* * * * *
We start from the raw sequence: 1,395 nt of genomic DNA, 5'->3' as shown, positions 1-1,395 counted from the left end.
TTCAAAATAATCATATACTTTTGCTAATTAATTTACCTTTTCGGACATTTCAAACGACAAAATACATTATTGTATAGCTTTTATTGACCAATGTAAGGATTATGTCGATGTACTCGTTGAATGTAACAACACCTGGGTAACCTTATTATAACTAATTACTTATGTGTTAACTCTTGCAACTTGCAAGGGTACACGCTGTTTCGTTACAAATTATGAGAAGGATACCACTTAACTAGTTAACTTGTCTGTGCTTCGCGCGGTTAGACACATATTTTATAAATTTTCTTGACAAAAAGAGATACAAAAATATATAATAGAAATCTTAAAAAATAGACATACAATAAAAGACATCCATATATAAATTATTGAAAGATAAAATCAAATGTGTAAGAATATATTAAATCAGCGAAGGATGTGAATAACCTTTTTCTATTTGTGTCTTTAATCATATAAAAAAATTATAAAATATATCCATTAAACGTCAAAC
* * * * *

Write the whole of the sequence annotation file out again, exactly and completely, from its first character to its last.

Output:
We start from the raw sequence: 1,395 nt of genomic DNA, 5'->3' as shown, positions 1-1,395 counted from the left end.
TTCAAAATAATCATATACTTTTGCTAATTAATTTACCTTTTCGGACATTTCAAACGACAAAATACATTATTGTATAGCTTTTATTGACCAATGTAAGGATTATGTCGATGTACTCGTTGAATGTAACAACACCTGGGTAACCTTATTATAACTAATTACTTATGTGTTAACTCTTGCAACTTGCAAGGGTACACGCTGTTTCGTTACAAATTATGAGAAGGATACCACTTAACTAGTTAACTTGTCTGTGCTTCGCGCGGTTAGACACATATTTTATAAATTTTCTTGACAAAAAGAGATACAAAAATATATAATAGAAATCTTAAAAAATAGACATACAATAAAAGACATCCATATATAAATTATTGAAAGATAAAATCAAATGTGTAAGAATATATTAAATCAGCGAAGGATGTGAATAACCTTTTTCTATTTGTGTCTTTAATCATATAAAAAAATTATAAAATATATCCATTAAACGTCAAAC